Smart materials, also known as shape memory alloys, are metals that remember their original shape and will return to that shape at a specific temperature. They're used in various defense systems, medical devices, printers, hard drives, vehicle components, valves, and actuators.
The first such alloy to see practical use was made of nickel and titanium. Discovered by the U.S. Naval Ordinance Laboratory, the alloy was commercialized under the name Nitinol, an acronym capturing its elemental components and its provenance. Nitinol couplers has been used since the 1960s in F-14 fighter jets to join hydraulic lines.
Until now, shape memory alloys have only been able to remember two distinct shapes, one at high temperatures and one at low temperatures.
The scientists at the University of Waterloo have figured out how to make smart materials that can remember multiple pre-determined shapes and can assume those shapes at specific temperatures. The process is referred to as "Multiple Memory Material Technology."
Ibraheem Khan, a research engineer with the University of Waterloo's Centre for Advanced Materials Joining, said in a phone interview that the process has so many potential applications that it has been hard to figure out which to pursue first.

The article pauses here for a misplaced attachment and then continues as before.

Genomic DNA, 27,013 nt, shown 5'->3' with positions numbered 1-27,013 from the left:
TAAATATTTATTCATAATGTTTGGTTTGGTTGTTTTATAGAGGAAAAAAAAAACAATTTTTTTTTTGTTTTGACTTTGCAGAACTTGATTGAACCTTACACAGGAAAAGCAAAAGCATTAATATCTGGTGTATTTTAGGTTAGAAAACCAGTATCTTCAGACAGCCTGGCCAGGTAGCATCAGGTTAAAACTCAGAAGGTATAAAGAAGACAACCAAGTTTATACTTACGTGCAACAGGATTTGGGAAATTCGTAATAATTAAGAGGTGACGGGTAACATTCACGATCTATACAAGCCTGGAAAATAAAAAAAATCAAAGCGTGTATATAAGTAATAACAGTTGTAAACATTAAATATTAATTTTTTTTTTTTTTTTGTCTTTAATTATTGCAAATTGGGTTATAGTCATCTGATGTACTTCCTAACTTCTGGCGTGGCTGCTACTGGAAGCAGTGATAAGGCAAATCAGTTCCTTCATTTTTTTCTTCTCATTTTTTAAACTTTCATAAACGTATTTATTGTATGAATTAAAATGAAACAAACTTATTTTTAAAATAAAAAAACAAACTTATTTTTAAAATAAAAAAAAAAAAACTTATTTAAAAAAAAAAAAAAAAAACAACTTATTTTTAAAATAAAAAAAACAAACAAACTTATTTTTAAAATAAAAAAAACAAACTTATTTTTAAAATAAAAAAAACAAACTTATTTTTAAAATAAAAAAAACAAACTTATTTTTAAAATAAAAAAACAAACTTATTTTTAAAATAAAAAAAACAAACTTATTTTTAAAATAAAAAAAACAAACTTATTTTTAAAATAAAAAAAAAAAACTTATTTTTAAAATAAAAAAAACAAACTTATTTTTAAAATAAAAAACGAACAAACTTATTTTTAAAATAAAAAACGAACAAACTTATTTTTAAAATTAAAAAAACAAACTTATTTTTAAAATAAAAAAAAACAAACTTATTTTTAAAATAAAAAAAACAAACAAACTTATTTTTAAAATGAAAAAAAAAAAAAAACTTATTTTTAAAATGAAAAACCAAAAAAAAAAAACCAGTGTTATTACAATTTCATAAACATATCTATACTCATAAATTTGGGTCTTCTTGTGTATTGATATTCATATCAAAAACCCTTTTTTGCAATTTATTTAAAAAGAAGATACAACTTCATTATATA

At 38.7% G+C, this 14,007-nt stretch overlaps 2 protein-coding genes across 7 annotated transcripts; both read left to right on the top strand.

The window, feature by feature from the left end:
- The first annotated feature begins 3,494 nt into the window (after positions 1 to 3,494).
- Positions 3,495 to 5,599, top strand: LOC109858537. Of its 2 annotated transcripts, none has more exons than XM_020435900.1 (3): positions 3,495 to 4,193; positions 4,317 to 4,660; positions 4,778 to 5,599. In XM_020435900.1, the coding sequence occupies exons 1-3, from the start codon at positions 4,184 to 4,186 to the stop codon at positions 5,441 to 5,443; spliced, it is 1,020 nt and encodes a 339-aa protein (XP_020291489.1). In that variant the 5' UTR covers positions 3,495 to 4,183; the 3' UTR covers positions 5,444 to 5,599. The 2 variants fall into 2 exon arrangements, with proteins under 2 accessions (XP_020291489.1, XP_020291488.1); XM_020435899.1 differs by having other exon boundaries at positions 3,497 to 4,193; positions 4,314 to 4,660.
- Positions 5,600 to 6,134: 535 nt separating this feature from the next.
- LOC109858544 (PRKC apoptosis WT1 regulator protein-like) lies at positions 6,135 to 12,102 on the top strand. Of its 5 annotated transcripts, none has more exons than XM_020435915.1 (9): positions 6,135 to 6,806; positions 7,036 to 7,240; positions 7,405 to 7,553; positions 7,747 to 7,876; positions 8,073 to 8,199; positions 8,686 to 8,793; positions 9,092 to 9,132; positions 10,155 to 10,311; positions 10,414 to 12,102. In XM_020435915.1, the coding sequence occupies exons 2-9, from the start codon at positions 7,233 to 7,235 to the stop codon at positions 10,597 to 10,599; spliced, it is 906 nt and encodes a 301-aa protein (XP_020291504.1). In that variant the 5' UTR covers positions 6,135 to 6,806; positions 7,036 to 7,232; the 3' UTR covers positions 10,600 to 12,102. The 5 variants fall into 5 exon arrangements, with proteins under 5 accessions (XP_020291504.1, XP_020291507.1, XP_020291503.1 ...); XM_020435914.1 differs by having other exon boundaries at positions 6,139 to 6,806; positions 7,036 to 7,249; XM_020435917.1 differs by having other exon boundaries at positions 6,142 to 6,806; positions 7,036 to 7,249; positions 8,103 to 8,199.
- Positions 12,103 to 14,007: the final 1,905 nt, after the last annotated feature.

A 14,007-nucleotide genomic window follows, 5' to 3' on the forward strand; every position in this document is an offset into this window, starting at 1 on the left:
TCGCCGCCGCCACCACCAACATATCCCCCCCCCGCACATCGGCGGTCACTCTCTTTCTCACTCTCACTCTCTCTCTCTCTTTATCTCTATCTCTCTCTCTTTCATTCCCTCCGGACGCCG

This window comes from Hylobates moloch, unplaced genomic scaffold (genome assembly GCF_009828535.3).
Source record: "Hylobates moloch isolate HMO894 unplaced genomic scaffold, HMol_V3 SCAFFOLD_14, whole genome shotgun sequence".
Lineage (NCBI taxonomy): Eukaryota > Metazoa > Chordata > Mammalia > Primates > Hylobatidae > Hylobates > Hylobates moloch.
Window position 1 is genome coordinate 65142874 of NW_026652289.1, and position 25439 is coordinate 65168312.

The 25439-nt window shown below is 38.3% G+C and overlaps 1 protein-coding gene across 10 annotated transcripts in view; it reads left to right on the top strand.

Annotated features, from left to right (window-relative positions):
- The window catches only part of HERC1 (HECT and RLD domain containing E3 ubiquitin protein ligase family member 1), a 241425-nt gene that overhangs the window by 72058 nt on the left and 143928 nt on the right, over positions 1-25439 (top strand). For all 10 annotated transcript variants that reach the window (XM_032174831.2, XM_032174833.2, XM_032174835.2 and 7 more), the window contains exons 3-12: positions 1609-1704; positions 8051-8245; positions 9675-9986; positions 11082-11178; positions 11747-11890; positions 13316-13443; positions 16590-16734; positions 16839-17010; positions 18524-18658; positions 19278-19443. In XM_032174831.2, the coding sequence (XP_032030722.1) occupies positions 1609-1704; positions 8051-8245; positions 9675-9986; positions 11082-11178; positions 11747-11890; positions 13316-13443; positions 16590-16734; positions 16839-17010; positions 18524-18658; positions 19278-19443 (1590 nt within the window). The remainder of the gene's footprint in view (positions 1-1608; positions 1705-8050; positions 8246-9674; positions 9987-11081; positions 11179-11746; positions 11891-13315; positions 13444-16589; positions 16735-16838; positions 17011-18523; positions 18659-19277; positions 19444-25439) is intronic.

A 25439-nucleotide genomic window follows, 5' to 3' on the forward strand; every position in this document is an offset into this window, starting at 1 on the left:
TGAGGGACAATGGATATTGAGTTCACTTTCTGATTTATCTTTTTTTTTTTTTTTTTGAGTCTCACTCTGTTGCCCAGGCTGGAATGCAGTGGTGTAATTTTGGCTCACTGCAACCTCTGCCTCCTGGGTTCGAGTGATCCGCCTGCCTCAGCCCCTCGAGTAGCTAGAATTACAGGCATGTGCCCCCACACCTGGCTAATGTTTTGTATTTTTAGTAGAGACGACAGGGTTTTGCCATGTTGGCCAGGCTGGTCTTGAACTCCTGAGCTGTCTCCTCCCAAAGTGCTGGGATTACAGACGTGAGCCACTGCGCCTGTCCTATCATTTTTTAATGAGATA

"One of the applications we're looking at is jewelery, where we can make a flower and if it touches the human body, it will start to open up," he said.
But the most compelling applications, Khan said, are likely to be in industries like aerospace and medical devices. For example, multi-memory material could be used to create a stent for angioplasty patients that opens over time, he suggested. He also said that whereas previous smart materials have had limited applications due to their limited number of states, multi-memory alloys might be well suited for aviation components like ailerons that require a wide range of motion and angles.
The Multiple Memory Material Technology process, applied using a local energy source like a laser or electron beam, is precise, said Khan. It can be used on an area of only a few microns or a much larger area. With an alloy like Nitinol, it can be used to set any number of shape changes between a temperature range of -150 Celsius to +150 Celsius. For other alloys, it can work at temperatures of up to about 600 Celsius. The process can also enhance corrosion resistance.
Khan said the University of Waterloo is working to commercialize the process rapidly and that he hopes it will be licensed and implemented before the end of the year.
Of the various prototypes developed to showcase Multiple Memory Material Technology, one attempts to replicate a transformer robot. The shape-shifting wire-frame figure isn't quite as impressive as its cinematic point of reference, but it does provide a glimpse of the possibilities of this new materials process.
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